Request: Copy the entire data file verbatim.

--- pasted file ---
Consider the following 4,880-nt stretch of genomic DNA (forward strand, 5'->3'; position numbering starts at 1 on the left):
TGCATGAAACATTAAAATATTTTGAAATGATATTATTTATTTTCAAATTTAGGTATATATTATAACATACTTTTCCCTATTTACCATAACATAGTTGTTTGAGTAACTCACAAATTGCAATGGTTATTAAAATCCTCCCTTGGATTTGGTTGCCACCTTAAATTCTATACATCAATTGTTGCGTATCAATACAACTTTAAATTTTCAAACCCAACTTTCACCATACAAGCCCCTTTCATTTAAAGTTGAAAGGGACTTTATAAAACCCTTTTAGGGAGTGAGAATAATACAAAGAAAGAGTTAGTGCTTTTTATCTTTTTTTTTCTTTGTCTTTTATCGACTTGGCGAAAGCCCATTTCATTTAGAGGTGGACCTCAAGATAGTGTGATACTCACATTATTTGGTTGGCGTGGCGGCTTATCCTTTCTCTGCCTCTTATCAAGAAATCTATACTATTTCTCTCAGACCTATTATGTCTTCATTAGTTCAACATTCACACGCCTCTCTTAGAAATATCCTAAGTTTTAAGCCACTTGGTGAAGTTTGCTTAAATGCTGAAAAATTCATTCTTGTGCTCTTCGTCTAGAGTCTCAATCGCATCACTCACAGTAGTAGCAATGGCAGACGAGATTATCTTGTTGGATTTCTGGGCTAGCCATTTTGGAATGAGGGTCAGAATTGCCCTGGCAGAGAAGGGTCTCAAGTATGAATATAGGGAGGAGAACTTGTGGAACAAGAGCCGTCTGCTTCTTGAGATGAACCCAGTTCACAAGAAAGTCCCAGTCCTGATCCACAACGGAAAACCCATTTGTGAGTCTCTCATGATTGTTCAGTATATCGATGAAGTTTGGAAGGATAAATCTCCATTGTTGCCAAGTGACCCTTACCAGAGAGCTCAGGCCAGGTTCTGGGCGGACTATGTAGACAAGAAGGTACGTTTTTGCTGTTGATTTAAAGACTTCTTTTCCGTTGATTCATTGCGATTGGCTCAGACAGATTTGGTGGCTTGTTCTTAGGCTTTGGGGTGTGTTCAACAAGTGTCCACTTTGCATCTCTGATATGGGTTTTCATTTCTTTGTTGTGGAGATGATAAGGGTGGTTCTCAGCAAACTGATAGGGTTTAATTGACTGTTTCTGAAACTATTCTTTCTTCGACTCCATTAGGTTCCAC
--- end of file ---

Consider the following 4,880-nt stretch of genomic DNA (forward strand, 5'->3'; position numbering starts at 1 on the left):
TGCATGAAACATTAAAATATTTTGAAATGATATTATTTATTTTCAAATTTAGGTATATATTATAACATACTTTTCCCTATTTACCATAACATAGTTGTTTGAGTAACTCACAAATTGCAATGGTTATTAAAATCCTCCCTTGGATTTGGTTGCCACCTTAAATTCTATACATCAATTGTTGCGTATCAATACAACTTTAAATTTTCAAACCCAACTTTCACCATACAAGCCCCTTTCATTTAAAGTTGAAAGGGACTTTATAAAACCCTTTTAGGGAGTGAGAATAATACAAAGAAAGAGTTAGTGCTTTTTATCTTTTTTTTTCTTTGTCTTTTATCGACTTGGCGAAAGCCCATTTCATTTAGAGGTGGACCTCAAGATAGTGTGATACTCACATTATTTGGTTGGCGTGGCGGCTTATCCTTTCTCTGCCTCTTATCAAGAAATCTATACTATTTCTCTCAGACCTATTATGTCTTCATTAGTTCAACATTCACACGCCTCTCTTAGAAATATCCTAAGTTTTAAGCCACTTGGTGAAGTTTGCTTAAATGCTGAAAAATTCATTCTTGTGCTCTTCGTCTAGAGTCTCAATCGCATCACTCACAGTAGTAGCAATGGCAGACGAGATTATCTTGTTGGATTTCTGGGCTAGCCATTTTGGAATGAGGGTCAGAATTGCCCTGGCAGAGAAGGGTCTCAAGTATGAATATAGGGAGGAGAACTTGTGGAACAAGAGCCGTCTGCTTCTTGAGATGAACCCAGTTCACAAGAAAGTCCCAGTCCTGATCCACAACGGAAAACCCATTTGTGAGTCTCTCATGATTGTTCAGTATATCGATGAAGTTTGGAAGGATAAATCTCCATTGTTGCCAAGTGACCCTTACCAGAGAGCTCAGGCCAGGTTCTGGGCGGACTATGTAGACAAGAAGGTACGTTTTTGCTGTTGATTTAAAGACTTCTTTTCCGTTGATTCATTGCGATTGGCTCAGACAGATTTGGTGGCTTGTTCTTAGGCTTTGGGGTGTGTTCAACAAGTGTCCACTTTGCATCTCTGATATGGGTTTTCATTTCTTTGTTGTGGAGATGATAAGGGTGGTTCTCAGCAAACTGATAGGGTTTAATTGACTGTTTCTGAAACTATTCTTTCTTCGACTCCATTAGGTTCCAC